CLICK THE LOGO ABOVE TO GET BACK TO THE MAIN SITE
Copyright © Kitley's Krypt
2013 RONDO AWARD
I’m not the biggest fan of independent movies usually because they lack a good story, decent acting, and tend to just throw some blood, gore, and T&A at the screen thinking that’s what makes a good horror flick. Not that I’m against all of that…when it works. But it really doesn’t help the stereotype of genre when that is all there is in the film. So when we come across one like SADER RIDGE, it gives me hope that there are still filmmakers out there that are trying to make a honest and true fright film, without falling into the same old traps that most independent filmmakers (and even bigger budgeted ones as well) fall into and go for what they think, or are being told, what the audience wants. Instead, they set out to make a good old fashion atmospheric picture, with a decent cast that makes the story believable.
The movie starts off with a quick shot of someone digging a hole in the ground at night. Right there, we get the feeling that it is not going to end well for someone. Or maybe it already has. Next we see Sam and her friends Caitlin, Roman, and Mark, getting ready for a trip to see a house that Sam has recently inherited. On the drive out to the house, we learn a little bit about some of the characters, slowly building up their personality and their history. Sam knows nothing about this house since she doesn’t remember much of her childhood after she was adopted when she was 5. But once they arrive at the house, and meet the young caretaker Eric, things from Sam’s past slowly start to creep back into her head. Was she really best friends with Eric when she was younger? Why doesn’t she remember that? Why won’t he tell her about her real family or what happened? With the different things she starts to see, the voices that she hears, are these flashes from her past, or could her friends being influenced from some darker force here?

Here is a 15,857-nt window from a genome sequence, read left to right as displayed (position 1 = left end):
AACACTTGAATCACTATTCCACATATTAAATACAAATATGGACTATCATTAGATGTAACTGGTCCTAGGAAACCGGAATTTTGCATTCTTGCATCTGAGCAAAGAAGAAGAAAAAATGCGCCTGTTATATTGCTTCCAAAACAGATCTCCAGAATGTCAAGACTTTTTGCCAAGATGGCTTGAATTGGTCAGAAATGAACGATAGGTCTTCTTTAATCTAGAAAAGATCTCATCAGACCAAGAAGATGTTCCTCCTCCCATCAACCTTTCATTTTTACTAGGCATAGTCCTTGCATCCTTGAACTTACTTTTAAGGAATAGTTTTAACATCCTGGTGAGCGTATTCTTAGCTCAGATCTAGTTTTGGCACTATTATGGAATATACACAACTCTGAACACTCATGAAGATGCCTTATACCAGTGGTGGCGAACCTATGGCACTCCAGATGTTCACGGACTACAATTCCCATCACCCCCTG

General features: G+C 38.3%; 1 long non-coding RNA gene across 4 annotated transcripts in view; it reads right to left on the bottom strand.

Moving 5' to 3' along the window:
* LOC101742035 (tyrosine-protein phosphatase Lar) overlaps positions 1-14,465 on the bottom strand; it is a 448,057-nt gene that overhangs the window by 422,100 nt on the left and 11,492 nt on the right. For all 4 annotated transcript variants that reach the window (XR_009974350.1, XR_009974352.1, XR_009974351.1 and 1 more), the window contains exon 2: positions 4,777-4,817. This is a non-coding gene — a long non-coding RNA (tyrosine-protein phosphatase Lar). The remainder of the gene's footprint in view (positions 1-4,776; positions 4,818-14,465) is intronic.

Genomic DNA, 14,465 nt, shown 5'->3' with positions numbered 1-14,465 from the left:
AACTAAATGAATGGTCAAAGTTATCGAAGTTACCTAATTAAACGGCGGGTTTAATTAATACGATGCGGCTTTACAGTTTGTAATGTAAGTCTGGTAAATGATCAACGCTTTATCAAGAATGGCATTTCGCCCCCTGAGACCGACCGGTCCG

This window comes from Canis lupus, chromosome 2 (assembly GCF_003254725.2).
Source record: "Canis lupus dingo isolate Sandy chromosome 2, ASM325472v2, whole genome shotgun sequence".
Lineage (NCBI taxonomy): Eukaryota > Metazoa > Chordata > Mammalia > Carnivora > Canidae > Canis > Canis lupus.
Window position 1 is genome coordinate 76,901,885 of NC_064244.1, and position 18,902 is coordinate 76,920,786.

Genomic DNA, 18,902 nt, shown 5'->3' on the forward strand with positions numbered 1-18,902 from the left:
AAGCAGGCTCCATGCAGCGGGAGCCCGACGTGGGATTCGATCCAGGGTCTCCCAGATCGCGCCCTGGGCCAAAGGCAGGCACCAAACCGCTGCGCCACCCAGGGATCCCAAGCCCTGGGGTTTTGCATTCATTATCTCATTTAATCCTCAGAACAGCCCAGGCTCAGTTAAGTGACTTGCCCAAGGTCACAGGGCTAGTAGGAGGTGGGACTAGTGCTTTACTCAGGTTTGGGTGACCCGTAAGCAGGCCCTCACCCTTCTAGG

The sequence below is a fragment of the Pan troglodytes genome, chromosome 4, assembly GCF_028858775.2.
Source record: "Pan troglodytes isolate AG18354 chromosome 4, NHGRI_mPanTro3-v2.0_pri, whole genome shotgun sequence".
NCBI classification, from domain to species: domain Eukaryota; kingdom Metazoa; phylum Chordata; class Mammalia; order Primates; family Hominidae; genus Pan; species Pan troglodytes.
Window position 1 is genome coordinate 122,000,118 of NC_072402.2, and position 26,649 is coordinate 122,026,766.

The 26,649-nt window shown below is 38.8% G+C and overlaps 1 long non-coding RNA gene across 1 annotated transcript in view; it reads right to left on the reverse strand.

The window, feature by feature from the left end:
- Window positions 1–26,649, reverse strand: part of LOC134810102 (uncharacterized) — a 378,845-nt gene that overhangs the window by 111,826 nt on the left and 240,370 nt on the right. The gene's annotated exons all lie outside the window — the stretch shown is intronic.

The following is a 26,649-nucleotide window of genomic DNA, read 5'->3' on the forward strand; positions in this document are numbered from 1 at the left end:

What I really liked about this film was the slow tension that it builds as the story progresses. When things start to happen, we start to question what we are seeing and if it is real, just like our main character Sam, as she slowly starts to lose her grip on reality. The film is beautifully shot with some amazing landscapes that really give the viewer a sense of where they are at. However the filmmakers got the location to make the movie, it works perfectly since it really isolates the characters but also fits into why they are there. In other words, the script really works. The music is very sedate throughout the film, usually just coming in with some strange, almost vibrating sounds, that really enhances the atmosphere.
Like a most independent films, there’s a lot of people doing double and triple duty. Jeremy Berg directed the film, but also co-wrote it, co-produced it, and was even the cinematographer. The other co-writer, John Portanova, was also one of the producers. They were able to get a small cast that was able to carry the story. Since there are really only 5 characters here, keeping the plot going and believable lies strictly on them, and they do an admirable job here, becoming much more than just black and white cardboard cut-outs. Sure, sometimes the viewer might be confused as to what is real or not with them, but before too long we learn the truth. Or at least we think we do. While the whole cast does a grand job here, I think the two that really stand out is Trin Miller as Sam, who comes across as the stable and friendly one of the bunch, but has no idea of the dark past that she has buried. The other one is D’Angelo Midili who plays the caretaker Eric. We sort of get the feeling that something just isn’t right with him right off the start, but then we start to question those feelings, or at least start to see more than we did at first. Signs of talented actors when you can bring those written words to life. The rest of the cast also does a great job with their characters, Roman, played by Josh Truax, who is always collecting sounds on his tape recorder; Mark, played by Brandon Anthony, who has a history with Sam that we are not too sure about; and lastly Caitlin, played by Andi Norris, who plays the quirky, bubbly friend of the group, who seemed to remind me of a young Jamie Lee Curtis.
SADER RIDGE is a great example of how you can make an independent film, that doesn’t have to have all the usual clichés in there and yet can still make an effective horror film, that isn’t like every other one out there, and that can still hold your attention throughout. I guess it really comes down to having a good story to start with, and talented people to make it come to life. And the makers of SADER RIDGE have done just that.